October 31, 2023
From World Socialist Web Site
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The World Socialist Web Site calls on autoworkers at Ford, GM and Stellantis to reject the sellout contracts supported by the United Auto Workers apparatus. We urge workers to establish rank-and-file committees to fight for the broadest possible “no” vote and prepare a real struggle to win workers’ demands.

There is growing opposition among rank-and-file workers study the contract emerge. The WSWS will continue to post updates on details and responses from autoworkers. The full contract, not including 50 supplemental pages that were not posted by the UAW, is available here.

Join the next meeting of the Autoworkers Rank-and-File Committee Network to discuss the implications of the UAW-Ford deal and how to organize to defeat the sellout. Register here to attend.

Sign up for text message updates on the Detroit Three contract fight by texting AUTO to (866) 847-1086

UAW concealing plans for mass layoffs at Ford Rouge

The UAW bureaucracy has deliberately concealed the number of factories Ford and the other corporations plan to close in the next few years and the massive concessions they plans to wrench out of workers to “save” remaining plants. But new signs are already emerging of the massive attack on jobs the companies intend to carry out.

A letter to UAW Vice President for Ford Chuck Browning buried in the UAW’s contract changes, with the subject “Zone 1 staffing needs,” states, “Effective no later than December 1, 2023, the entire Rouge complex will be considered surplus” and eligible “for voluntary job posting opportunities” at other plants.

Part of page 261C of the UAW-Ford agreement

Another letter to Browning, “TEVC Transfer Opportunities,” states that “the parties discussed the interest of finding job placements for surplus UAW employees,” again specifically referring to workers at Rouge, stating they would be “allowed” to transfer to Ford’s planned EV plant in Tennessee, which is not scheduled to begin operations until 2025 and is hundreds of miles away from Dearborn.

Part of page 243C of the UAW-Ford contract

Earlier this month, billionaire company chairman William Clay Ford Jr. threatened the future of the giant Rouge complex at a speech at the facility.

UAW-Ford deal: No protections from EV job massacre and low-wage battery jobs 

There is no list of plant closures or impending layoffs in the tentative agreement, although Ford CEO Jim Farley has been the most outspoken in saying that the company has “too many” employees and EV production requires 40 percent fewer workers, which would entail tens of thousands of jobs eliminated at Ford alone.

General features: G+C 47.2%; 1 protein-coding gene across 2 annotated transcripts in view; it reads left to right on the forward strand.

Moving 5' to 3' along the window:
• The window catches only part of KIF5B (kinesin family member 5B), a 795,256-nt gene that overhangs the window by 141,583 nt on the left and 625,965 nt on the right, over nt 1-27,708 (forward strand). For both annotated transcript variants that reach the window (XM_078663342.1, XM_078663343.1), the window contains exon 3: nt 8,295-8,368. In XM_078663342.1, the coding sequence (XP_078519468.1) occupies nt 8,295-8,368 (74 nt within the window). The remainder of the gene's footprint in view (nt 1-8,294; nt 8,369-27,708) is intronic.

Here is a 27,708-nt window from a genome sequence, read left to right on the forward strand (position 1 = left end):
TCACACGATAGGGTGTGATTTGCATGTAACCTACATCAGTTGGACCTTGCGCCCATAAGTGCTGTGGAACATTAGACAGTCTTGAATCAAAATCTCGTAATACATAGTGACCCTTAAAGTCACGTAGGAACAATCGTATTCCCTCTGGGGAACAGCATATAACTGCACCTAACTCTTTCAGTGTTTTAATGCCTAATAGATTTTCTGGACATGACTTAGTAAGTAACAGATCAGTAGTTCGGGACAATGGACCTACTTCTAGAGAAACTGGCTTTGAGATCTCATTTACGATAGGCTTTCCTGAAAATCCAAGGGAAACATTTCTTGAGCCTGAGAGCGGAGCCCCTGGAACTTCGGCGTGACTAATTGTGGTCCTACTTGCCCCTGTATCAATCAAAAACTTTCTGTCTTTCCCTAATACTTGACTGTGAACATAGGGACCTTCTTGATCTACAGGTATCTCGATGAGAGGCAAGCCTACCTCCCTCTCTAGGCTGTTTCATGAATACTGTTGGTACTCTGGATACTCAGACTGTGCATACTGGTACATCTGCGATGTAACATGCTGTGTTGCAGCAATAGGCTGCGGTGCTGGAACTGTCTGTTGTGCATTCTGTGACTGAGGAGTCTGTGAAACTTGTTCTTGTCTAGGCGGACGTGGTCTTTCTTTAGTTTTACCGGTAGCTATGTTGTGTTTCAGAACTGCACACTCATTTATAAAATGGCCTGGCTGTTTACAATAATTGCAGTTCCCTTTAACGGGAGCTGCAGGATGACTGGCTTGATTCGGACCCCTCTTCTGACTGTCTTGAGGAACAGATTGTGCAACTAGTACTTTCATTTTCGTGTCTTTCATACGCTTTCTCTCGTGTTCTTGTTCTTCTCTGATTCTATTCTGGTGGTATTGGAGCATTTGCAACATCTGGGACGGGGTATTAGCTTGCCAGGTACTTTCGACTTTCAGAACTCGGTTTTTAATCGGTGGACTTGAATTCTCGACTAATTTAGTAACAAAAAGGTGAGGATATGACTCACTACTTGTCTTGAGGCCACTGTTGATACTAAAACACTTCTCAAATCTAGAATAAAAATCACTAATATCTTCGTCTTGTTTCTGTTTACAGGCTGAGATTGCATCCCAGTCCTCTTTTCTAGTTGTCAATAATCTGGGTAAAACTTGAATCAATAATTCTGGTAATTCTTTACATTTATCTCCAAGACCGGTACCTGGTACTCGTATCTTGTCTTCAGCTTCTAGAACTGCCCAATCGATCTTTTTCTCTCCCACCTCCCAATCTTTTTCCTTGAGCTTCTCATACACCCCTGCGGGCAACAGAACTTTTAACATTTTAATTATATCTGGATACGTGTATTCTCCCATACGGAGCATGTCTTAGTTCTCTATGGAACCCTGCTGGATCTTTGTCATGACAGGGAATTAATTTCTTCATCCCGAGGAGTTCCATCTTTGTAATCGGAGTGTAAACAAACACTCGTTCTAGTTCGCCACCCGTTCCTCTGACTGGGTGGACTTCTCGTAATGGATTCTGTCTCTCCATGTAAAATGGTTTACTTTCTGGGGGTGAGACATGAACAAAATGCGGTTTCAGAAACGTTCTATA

The fact is the UAW bureaucracy has already agreed to huge job cuts and is primarily focused on acting as a labor contractor—supplying and training “displaced” workers for Ford’s new EV battery plants—and collecting dues from those low-paid workers. While the UAW has trumpeted the “right to strike over plant closures” it “won,” it is effectively meaningless, since the union bureaucracy has willingly collaborated with the companies over and over again to destroy hundreds of thousands of jobs over the past 45 years.

At the same time, in the name of “job security,” the UAW is pledging to collaborate in the further destruction of job classifications, health and safety, and other working conditions to maximize profits in the existing internal combustion engine (ICE) and new EV assembly and component factories. 

An Administrative Letter from Kevin Legal, Ford’s Vice President of Labor Affairs, to UAW Vice President Chuck Browning, titled “Product and Investment,” notes, “the parties recognized major changes within the global automotive industry” including the growth in battery electric vehicles with “uncertain demands and timing, significant supply chain disruptions, new competitors with new business models, and uncertainty in government regulations and incentives.” 

It continues:

The long-term viability of both the Company and Union rests upon our ability, together, to find opportunities to profitably grow the business. These opportunities have not been exhausted. During the term of this Agreement, the parties commit to continue the work done during the course of the previous agreement to continue to secure the future both of Ford and the UAW.

Among such proposals are “competitive local agreements.”

The only battery plant mentioned in the agreement is Ford’s Blue Oval Battery Park Michigan (BOBM) plant in Marshall, Michigan, which was slated to open in 2026 and initially employ 2,500 workers. The much larger electric vehicle and battery manufacturing facilities in Tennessee and Kentucky—which could employ 11,000 workers—do not appear to be in the current proposal.